THE FUTURE: On the brink of entering university, the writer ponders multifarious questions
PLANNING takes place at every stage of our lives. For couples in love, organising a wedding is the next big step. For newly-weds, family planning takes priority. For soon-to-be secondary school-leavers like me, choosing the right university programme tops the list.
Posters of open days at different colleges are pasted all over my school in Ireland. Teachers frequently ask: “So, what do you intend to pursue after school?” Parents sit you down and ask the dreaded question: “What are you going to do with your life?”
I visited three universities in Ireland — Trinity College Dublin, University of Cork and University of Limerick. Each tertiary institution has its advantages and disadvantages with regard to location, programme content and duration. I attended talks on courses that I was interested in — a mix of Business, Psychology and Sociology. Some speakers were passionate, whereas others had disinterest written all over their faces.
I walked through the halls, gardens and campus grounds, and wondered if I would enjoy spending four years there.
Trinity College Dublin stood out among the rest.
Attending university seemed a far-off pursuit till my teacher told me that I had to submit my applications soon.
Selecting a tertiary course is an extremely intricate matter. Many people do not realise the importance of choosing their future path. Some opt for a course that sounds relatively interesting without fully scrutinising it.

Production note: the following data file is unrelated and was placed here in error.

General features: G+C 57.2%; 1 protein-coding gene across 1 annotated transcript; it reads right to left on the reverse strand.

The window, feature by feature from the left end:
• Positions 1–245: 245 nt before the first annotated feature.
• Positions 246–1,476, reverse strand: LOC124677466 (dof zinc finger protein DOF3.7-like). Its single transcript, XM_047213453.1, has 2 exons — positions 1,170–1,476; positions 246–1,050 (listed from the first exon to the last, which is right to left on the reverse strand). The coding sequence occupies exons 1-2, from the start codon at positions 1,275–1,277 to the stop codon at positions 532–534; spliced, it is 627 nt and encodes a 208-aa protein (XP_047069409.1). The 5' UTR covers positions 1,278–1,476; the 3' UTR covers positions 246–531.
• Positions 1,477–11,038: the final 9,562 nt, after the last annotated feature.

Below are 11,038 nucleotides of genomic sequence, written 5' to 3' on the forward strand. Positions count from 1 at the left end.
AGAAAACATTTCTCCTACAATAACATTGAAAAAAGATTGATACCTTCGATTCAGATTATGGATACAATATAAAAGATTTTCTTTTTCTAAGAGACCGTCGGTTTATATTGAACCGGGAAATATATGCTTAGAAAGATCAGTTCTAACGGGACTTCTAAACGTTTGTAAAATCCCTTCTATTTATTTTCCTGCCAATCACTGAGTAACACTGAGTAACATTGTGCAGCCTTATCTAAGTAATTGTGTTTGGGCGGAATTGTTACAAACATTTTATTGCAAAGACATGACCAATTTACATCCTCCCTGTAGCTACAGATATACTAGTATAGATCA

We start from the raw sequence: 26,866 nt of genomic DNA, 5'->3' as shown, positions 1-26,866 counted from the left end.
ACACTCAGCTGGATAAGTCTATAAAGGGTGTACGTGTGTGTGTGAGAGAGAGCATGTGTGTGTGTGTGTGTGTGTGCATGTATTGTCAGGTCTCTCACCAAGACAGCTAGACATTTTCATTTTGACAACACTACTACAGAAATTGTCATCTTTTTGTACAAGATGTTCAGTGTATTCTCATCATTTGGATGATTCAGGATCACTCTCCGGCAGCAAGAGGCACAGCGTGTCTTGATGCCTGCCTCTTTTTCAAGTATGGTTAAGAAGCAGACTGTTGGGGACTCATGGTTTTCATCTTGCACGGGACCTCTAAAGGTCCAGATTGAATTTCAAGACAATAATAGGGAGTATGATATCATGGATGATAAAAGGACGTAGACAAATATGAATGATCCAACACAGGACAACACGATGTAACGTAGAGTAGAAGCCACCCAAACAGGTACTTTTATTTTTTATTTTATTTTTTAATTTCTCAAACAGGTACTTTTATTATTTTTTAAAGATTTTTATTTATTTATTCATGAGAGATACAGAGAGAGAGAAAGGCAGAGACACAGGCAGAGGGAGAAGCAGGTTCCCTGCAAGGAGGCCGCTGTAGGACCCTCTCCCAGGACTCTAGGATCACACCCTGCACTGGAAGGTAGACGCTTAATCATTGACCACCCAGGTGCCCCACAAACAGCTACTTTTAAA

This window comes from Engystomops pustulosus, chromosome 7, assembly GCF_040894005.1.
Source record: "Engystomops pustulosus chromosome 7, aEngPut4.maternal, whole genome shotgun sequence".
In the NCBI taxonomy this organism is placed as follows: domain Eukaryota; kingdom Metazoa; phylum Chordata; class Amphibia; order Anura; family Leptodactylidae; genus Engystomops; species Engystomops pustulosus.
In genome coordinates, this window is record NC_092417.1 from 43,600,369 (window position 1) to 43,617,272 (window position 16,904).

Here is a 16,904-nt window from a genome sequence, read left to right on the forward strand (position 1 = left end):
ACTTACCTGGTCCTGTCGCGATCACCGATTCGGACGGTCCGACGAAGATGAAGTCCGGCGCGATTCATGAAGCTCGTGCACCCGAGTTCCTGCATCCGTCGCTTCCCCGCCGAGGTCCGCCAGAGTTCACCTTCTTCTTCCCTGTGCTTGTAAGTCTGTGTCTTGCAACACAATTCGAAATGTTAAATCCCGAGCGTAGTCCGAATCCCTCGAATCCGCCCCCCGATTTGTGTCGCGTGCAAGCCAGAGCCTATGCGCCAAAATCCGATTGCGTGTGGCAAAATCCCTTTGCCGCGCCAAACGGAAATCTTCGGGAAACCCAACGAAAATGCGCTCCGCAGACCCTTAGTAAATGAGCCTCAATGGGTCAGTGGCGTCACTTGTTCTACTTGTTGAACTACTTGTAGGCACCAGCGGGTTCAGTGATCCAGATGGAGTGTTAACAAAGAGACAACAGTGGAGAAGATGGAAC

On the other hand, there are those who are forced by their parents to pursue a programme which they are not keen on but brings in the money.
My sister, who completed her degree in Medicine a few years ago, told me several of her classmates did not have a say in their choice of a career. That resulted in a number of dropouts throughout the course due to lack of interest or the inability to cope with its demands.
After hearing such tales, it is rather daunting to pick one from the many courses available. What if you detest the modules once you begin your freshman year? Or you love your studies but job opportunities do not come easy? And what if your examination results do not meet the requirements of your intended course?
Also, there are many factors to take into account. For instance, money is always an issue. University fees escalate every year and the cost of accommodation, travel and food is also on the rise.
Scholarships are highly sought-after. I was raised to study hard to win a scholarship, be it full or partial. In Ireland, there is an array of study aid for those who excel in sport or who are from underprivileged families. But there is only a handful of scholarships based solely on academic excellence and tied to household income.
So, do research, select your course wisely and, most importantly, do not regret your choices.
The writer is studying at a high school in Ireland. She loves to try all things but is a Malaysian at heart